(Paul Walters) #4

I think you could have a composite like this (note the verse citation is used for the composite’s name):

But definitely play around in a test file with composites, different ways of compositing, and different ways of using containers and children.

Remember, the best use of Tinderbox is incremental formalization – evolve your way to the structure of your documents rather than commit to a structure from the beginning. You will probably benefit in your doctoral research and writing if you use multiple documents with different approaches, rather than a single all-encompassing document.

(WAKAMATSU kunimitsu) #5

Dear lyndondrake,

I am afraid a bit run out of conversation topics.

Suppose, for instance, a comparative expression is most significant thing for you.

All things considered, I think it will be advisable for you to use SILE.

I extend to you an invitation to visit here in those site.

( First, have a look at the show-off file.)
[ ]

(SILE Examples - Global Scripts)
[ ]

Using, you will be able to put down with Bible
include Hebrew, Greek and Syriac in same page.

( In such instances you need to use
" triglot.lua " from classes, not a " bible.lua ".)

I hope it could not harm, rather than help you.

Everything turn out good, and will be OK.

Faithfully yours, WAKAMATSU from Japan.

(David) #6

The problem and approach you describe are familiar to me. I’ve been working on a French source text with English translation, but occasionally the requirement to refer to an Ancient Greek source text that is translated in the French source text. This last point about the Ancient Greek text is an instance of a more generalised requirement which is wanting sometimes to include another text side by side with the source and translation.

For this reason, I did not find the composite approach useful to me. It is fine if you want simply to “glue” notes together. But if you want its being a composite note to have some meaning of its own, e.g. because it is a composite of a particular type, then I found this to be inflexible. I could not find one type of composite (or even a few) to fit various circumstances. Another complication is my desire to attach arbitrary notes to source or translation in which I comment on some aspect of the text, e.g. translation difficulty, peculiarities of the text, remarks about variations in mss, etc.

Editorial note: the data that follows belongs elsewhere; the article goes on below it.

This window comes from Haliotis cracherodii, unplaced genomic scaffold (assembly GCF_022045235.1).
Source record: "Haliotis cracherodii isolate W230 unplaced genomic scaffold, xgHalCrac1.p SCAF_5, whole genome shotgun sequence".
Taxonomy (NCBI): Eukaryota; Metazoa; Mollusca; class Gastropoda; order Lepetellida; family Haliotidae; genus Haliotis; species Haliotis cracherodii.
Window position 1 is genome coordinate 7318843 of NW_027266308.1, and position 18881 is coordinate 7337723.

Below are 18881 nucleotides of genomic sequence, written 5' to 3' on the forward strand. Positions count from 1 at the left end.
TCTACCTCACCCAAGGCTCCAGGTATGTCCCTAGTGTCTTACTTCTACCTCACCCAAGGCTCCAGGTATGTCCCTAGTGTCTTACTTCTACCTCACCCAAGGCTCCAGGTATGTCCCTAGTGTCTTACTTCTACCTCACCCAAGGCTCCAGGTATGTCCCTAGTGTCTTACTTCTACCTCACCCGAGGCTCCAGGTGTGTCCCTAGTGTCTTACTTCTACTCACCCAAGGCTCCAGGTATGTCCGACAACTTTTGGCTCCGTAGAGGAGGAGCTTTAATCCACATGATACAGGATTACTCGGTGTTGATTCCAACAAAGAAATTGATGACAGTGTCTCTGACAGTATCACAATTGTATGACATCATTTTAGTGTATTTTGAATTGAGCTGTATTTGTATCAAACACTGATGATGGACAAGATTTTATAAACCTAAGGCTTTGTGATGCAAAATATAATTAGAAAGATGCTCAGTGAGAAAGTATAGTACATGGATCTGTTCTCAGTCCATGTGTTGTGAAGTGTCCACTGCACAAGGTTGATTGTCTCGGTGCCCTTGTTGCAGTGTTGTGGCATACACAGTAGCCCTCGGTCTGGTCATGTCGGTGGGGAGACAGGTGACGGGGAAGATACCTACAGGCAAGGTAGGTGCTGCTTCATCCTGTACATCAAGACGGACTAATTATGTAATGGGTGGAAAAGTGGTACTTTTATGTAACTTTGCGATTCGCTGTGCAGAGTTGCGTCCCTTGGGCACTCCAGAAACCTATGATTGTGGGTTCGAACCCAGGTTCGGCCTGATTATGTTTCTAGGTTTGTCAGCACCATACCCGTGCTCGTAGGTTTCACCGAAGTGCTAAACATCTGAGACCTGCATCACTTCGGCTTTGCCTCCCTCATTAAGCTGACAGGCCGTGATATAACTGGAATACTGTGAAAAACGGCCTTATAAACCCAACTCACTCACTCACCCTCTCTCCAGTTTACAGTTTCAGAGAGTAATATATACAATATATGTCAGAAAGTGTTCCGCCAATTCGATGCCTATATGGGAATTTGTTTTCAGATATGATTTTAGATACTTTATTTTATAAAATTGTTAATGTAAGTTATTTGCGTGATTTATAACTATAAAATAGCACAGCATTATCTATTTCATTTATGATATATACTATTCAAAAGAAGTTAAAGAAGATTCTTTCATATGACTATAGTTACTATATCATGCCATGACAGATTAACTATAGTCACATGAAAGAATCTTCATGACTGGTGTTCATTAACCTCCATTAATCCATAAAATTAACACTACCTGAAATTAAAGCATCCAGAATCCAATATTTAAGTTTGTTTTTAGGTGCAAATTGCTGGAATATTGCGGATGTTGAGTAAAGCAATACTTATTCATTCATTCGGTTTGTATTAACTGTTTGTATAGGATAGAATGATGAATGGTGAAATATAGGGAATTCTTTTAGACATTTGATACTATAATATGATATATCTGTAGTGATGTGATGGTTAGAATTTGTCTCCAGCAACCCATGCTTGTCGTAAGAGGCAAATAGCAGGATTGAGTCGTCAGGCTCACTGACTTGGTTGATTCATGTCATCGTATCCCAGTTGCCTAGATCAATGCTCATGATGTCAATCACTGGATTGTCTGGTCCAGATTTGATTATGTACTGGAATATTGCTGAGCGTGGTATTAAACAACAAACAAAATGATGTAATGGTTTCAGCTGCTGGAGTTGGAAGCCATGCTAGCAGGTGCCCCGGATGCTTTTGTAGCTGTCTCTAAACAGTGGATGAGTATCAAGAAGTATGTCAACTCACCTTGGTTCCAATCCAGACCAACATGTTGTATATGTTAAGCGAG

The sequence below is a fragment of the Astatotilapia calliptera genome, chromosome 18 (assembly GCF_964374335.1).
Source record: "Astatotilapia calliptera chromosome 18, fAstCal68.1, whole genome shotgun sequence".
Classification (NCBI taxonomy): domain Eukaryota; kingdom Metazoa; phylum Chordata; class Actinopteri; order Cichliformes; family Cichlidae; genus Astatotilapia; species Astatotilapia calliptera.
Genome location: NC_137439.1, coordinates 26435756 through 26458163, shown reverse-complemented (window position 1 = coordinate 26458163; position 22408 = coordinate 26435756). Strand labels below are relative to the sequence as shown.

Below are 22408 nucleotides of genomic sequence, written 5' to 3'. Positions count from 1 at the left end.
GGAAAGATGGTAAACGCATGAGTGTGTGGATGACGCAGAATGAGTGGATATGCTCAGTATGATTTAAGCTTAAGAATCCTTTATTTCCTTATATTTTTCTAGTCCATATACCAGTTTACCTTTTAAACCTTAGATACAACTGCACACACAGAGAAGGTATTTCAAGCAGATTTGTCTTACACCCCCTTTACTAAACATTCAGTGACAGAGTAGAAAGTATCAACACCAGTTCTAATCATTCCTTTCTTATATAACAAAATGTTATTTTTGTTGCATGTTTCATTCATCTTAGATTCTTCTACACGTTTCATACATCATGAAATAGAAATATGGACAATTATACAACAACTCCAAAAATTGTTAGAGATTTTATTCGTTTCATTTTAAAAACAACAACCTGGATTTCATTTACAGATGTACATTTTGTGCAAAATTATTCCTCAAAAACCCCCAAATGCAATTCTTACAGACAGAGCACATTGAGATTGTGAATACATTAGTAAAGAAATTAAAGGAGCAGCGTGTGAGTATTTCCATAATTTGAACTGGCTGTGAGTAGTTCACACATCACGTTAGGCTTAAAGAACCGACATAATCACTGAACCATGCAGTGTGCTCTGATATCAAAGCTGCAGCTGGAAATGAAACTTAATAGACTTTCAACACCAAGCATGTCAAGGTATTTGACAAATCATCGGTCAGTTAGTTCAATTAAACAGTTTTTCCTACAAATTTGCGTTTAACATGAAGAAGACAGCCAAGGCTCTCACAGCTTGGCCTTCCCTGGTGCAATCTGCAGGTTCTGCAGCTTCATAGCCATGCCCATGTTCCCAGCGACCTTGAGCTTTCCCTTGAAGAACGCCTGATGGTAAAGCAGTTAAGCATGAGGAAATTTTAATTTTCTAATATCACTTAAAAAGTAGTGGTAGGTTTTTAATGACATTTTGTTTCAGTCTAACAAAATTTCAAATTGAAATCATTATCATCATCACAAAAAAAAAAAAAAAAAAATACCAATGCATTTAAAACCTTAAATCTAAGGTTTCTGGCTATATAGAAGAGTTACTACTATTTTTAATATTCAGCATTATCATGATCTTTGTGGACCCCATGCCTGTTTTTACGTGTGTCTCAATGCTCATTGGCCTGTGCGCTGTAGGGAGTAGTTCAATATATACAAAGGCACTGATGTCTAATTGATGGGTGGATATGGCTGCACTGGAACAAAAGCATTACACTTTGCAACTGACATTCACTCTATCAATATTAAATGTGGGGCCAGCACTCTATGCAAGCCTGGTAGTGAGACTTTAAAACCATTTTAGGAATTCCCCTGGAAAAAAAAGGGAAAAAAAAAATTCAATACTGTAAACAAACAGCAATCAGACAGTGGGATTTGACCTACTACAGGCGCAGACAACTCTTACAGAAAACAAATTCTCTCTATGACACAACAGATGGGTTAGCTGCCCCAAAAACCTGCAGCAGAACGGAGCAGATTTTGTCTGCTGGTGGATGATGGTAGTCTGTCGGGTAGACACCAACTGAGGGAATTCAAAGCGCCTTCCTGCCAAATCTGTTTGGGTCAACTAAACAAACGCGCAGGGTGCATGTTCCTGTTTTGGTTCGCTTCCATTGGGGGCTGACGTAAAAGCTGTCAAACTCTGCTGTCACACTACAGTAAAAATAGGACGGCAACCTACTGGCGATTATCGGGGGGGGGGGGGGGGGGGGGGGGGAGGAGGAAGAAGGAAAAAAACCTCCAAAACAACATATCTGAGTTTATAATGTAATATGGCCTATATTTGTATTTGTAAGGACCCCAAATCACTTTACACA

The approach I took was to break the source text into sections, creating a container for each section. Inside the container I organised the various relevant notes (source, translation, side text, comments) visually in map view for the most perspicuous survey.

The key step was to add attributes such as language (e.g. French or English) or parent text (i.e. the text of which this was a section) or sequence numbers (that reflect the order of the sections). These were not added to my comments or side texts. This meant that using an agent, I could see all the notes that comprise the source text or all the notes that comprise the translated text. So despite the fact that the notes were in containers, I could make a continuous read through. I’m pretty sure I could do some of this using the Attribute Browser view too–I just haven’t tried yet.

That is where I have got to so far. And I arrived at it, as Paul suggested, by an incremental approach as I discovered new ways I wanted to work.


(Lyndon Drake) #7

Yep I had a mess around with composites and couldn’t see how it would work for me. For the moment I’m using child notes. The only downside is it seems a bit fiddly in the UI but that’s probably just me being new.

Your point about the attributes is very helpful. I’m just beginning to realise that Attribute Browser view is going to be wonderful, as long as I put useful info in the attributes.

(James Fallows) #8

When in doubt, try the attribute browser. I find it by far the easiest and most powerful way to array the information I’m looking for in useful, flexible ways.